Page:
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Harley-Davidson Strategic Analysis
Transcript of Harley-Davidson Strategic Analysis
H-D's core US customer (40 - 49) is set to decline 2.5% between 2010 to 2015
Global market lead, Honda introduces 2 new engines every year; Japanese rivals' average is 1; European average 1 every 2 years.
Increasing importance of fuel efficiency, reduced emission, safety and agility.
Market Based View
Compiled using SEC 10-K reports, January 30, 2013.
Resource Based View
Organization Based View
Strategic Issues Prioritization
Key Strategic Issues
Future Strategic Options
Harley-Davidson Case Analysis - Group 27
Strategy Evaluation - SAF
Key Strategic Issues
Economic downturn since 2008
Asian competitors have wider global distribution network
Unable to keep up with industry technological advancements
Lack of focus on new generation safety and environmental conscious customers
Inability to share R&D costs across SBUs
New pollution and safety regulations
Individual Competitor Analysis
Higher cost of production
Rivals have multiple SBUs and share resources
Competitors have better customer-service record
Narrow product portfolio compared to competitors
History of recalls tainting brand reputation
Declining growth in mid-aged to old customer segment
Competitors own significantly more patents than H-D
Excessive commitment to tradition
Steady decline in consumer spending on luxury products especially in North America and Europe (H-D's major markets)
HOG's image as an "all-American" motorcycle cult; lack of connection to younger buyers
Buell exit, a strategic mistake as it was well known for its innovative capacity
New EU and North American regulatory barriers on emission, safety and recycling
Porter's 5 Forces
Changing customer taste in an industry where bargaining power of buyers is high
Japanese manufacturers have cost advantage from economies of scale.
Intensity of competition is very high as the industry is fragmented
Insubstantial spending on R&D, NPD
Poor distribution channel quality
Manufacturing capability dependent on cheaper component imports from Asia
Poor sales support
Lagging behind on design and technology
Financial Result Analysis
Resources & Strategy Analysis
Value Chain Analysis
History of recalls affecting reputation: 2008 (47,579), 2011 (300,000), 2013 (29,000)
"Club" like mentality of HOG
Highly market focused
US dealerships- poor stock and indifferent customer service
Acquisition failures- 2008 (MV Agusta for $105 million, sold in 2010 for $3.9 million; Buell exit in 1998
Product development efforts are limited to styles changes, new paint designs, and engineering improvement.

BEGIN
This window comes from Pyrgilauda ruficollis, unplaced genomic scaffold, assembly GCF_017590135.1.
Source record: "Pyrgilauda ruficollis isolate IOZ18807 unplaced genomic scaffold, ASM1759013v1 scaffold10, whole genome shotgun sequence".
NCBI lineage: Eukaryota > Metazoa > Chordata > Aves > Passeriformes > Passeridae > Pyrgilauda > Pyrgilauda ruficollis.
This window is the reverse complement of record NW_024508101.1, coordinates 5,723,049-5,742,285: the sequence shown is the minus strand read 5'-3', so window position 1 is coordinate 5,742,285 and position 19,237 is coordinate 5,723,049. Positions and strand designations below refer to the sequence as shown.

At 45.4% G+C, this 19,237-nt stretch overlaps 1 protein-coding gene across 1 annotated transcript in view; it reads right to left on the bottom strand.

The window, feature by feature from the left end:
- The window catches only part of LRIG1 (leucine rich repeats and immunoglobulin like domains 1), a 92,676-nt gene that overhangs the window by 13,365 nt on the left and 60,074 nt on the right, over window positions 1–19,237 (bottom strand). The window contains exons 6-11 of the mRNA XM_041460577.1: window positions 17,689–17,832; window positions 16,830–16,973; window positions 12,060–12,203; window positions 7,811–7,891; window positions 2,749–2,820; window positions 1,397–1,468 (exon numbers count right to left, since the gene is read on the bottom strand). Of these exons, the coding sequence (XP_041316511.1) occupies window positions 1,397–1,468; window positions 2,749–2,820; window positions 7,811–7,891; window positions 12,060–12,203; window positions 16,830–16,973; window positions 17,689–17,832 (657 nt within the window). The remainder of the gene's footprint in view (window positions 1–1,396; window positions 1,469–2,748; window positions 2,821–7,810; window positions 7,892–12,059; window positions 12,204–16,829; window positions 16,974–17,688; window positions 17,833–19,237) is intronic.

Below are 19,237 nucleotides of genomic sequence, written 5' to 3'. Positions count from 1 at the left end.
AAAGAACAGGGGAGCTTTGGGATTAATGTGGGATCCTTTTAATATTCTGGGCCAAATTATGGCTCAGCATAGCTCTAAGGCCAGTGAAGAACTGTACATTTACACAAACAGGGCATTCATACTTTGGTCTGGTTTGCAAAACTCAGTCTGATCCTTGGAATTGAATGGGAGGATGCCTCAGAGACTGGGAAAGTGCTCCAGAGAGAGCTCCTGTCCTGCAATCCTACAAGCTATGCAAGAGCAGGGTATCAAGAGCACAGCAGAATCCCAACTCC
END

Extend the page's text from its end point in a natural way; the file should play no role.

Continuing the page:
Strong American style culture is not suitable for international expansion.
Extremely high Total Debt/Equity ratio, 2013: 163.23% (Source: NASDAQ)
Current ratio lower than industry average; implies high inventory
loyal customers are losing interest because everyone has a Harley bike
Younger customers less interested because of Harley's aging rider image
Japanese manufacturers imitate engine type, releasing similar cruiser motorcycles at lower price, as they have cost advantage
H-D parts are bought from many suppliers and small manufacturers increasing manufacturing cost due to lack of bargaining strength
Customization option increases production cost due to lack of economies of scale
Tension between management and trade union
CSR & Ethics Analysis, Mission, Vision & Objectives Analysis, Cultural Web Analysis
H-D motorcycles are recognized as loud, gas-guzzling and heavy
Management culture is reactive, i.e. strategies based on current situation or lessons learned
Mission statement doesn't stress on sustainability & technology focus
Acquisition failures, net loss discourages stakeholders & affects stock price
Lack of focus on younger riders, women and ethnic minorities.
Falling behind on investments in R&D and product innovation.
Declining market share and impact of economic crisis in Europe and NA.
Narrow product portfolio
Increase investment on R&D/Product Innovation
H-D's dominance and experience in heavyweight segment, international brand awareness can be leveraged if these strategic plans are implemented.
Strategic drift from tradition to market focus is necessary to utilize dynamic capabilities for future growth.
Key to success will be product differentiation strategy, introducing new and innovative designs suited for regional demand in developed and emerging markets.
USA - 2010
Source: MSN Money